Cuts? No, change the terms of the debate
Published in: Daily Mail
A ghastly blunder at an NHS fertility clinic has left two sets of prospective parents devastated.
A couple who had already produced one son through in vitro fertilisation decided four years later to have another child by using the last viable embryo of nine which had been created and which was stored at an NHS clinic in Wales.
To their horror, they were told that through a clerical error this embryo had been implanted in the wrong woman's body -- and aborted as soon as the mistake was discovered.
It is said that staff at this clinic had been struggling with an enormous workload. But this was by no means the only such debacle in NHS fertility clinics.
New figures due to be published this summer will show around 200 serious mistakes and 'near misses' in such clinics. Such blunders deepen doubts not merely about standards at the Human Fertilisation and Embryology Authority, but about IVF itself.
There is no question but that it brings great happiness to otherwise childless people whom it enables to have a baby. But it has also raised a host of ethical issues that have multiplied and remain unresolved.
Many find it distasteful and troubling -- to put it no more strongly -- that because it is so difficult to implant an embryo successfully, more are necessarily created than will eventually become babies and so the majority are eventually destroyed.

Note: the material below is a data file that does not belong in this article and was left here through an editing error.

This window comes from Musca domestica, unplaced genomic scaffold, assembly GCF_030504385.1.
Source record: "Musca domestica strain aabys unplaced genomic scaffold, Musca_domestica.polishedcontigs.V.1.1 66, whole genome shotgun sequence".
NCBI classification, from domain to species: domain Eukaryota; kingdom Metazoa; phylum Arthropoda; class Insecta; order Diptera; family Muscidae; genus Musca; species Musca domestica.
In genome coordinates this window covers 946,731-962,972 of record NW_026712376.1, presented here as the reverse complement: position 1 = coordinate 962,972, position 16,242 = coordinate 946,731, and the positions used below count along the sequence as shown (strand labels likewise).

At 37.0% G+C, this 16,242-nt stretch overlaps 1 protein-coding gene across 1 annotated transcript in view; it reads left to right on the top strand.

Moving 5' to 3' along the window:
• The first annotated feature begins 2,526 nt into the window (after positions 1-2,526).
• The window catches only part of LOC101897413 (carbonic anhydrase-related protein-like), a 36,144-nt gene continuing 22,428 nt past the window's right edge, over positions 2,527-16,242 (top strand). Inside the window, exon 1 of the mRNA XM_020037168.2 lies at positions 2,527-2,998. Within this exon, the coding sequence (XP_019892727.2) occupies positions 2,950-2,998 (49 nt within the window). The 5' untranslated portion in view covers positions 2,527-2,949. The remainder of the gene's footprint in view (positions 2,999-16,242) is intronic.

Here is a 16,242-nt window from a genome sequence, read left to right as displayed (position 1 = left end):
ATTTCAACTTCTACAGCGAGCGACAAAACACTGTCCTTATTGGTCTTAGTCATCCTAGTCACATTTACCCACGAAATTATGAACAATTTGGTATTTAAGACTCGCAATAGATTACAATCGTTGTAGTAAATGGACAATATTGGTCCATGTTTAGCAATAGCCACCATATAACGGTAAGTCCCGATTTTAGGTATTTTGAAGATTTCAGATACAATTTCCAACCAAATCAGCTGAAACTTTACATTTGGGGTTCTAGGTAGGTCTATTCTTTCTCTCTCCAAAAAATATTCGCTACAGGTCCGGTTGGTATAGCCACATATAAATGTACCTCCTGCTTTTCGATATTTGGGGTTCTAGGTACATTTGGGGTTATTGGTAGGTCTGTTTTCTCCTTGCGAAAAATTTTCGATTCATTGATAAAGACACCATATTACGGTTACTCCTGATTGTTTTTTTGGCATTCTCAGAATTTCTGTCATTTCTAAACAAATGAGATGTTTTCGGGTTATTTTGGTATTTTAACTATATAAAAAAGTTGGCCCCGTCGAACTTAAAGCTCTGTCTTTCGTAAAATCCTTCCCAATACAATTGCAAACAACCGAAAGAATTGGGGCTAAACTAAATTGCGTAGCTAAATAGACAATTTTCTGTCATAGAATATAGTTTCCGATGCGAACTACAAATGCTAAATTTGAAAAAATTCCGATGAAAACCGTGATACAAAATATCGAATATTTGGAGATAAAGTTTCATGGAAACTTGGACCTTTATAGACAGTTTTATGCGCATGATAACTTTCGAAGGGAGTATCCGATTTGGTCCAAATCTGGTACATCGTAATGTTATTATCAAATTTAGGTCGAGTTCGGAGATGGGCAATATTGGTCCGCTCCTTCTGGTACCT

Creating potential babies in this way only to dispose of them has undoubtedly helped erode respect for human life.
The procedure has also led us into the ethical quicksands of embryo research and 'designer' babies, not to mention in some cases breaking the biological link between parents and children and enabling other women to have children without a father being around at all.
More sharply still, for most people IVF simply doesn't work. Almost three-quarters of those who put themselves through this trying procedure will not end up with a baby. By raising their hopes only most cruelly to dash them, IVF must surely deepen their anguish.
True, much IVF work is done privately. But given all these concerns, the question is whether it should be funded by the taxpayer at all.
That may sound harsh for those who do have IVF children on the NHS. But in a service with finite resources and where provision is always rationed in one way or another, choices inevitably have to be made about what the NHS should provide and what it should not.
After all, the NHS is a health service, not a happiness service. So where should the line be drawn? At what point does clinical need turn into 'what I want' instead?
Is it right, for example, that the NHS should pay for gender reassignment or gastric band operations for those who cannot -- or will not -- lose weight by conventional means?
Such questions are especially acute now. For despite the attempt by Gordon Brown to pretend that the Government will not make cuts in public services, it is clear that this is indeed the case.
As the respected Institute For Fiscal Studies has pointed out, the Government's own spending plans envisage that from 2011 there will be cuts of around 7 per cent over three years.
Remarkably, Mr Brown is brazenly denying these statistics even though his own Government has produced them. He is doing so because he thinks that tarnishing the Tories with plans to cut public services such as health and education is one of the biggest weapons in his electoral armoury.
So he will challenge them to say whether they will cut teachers or nurses, or to spell out what NHS treatments they will stop funding.
But this tactic is not only cynical and dishonest: it is fatuous. Asking what public services either Labour or the Tories would cut is to pose the wrong question.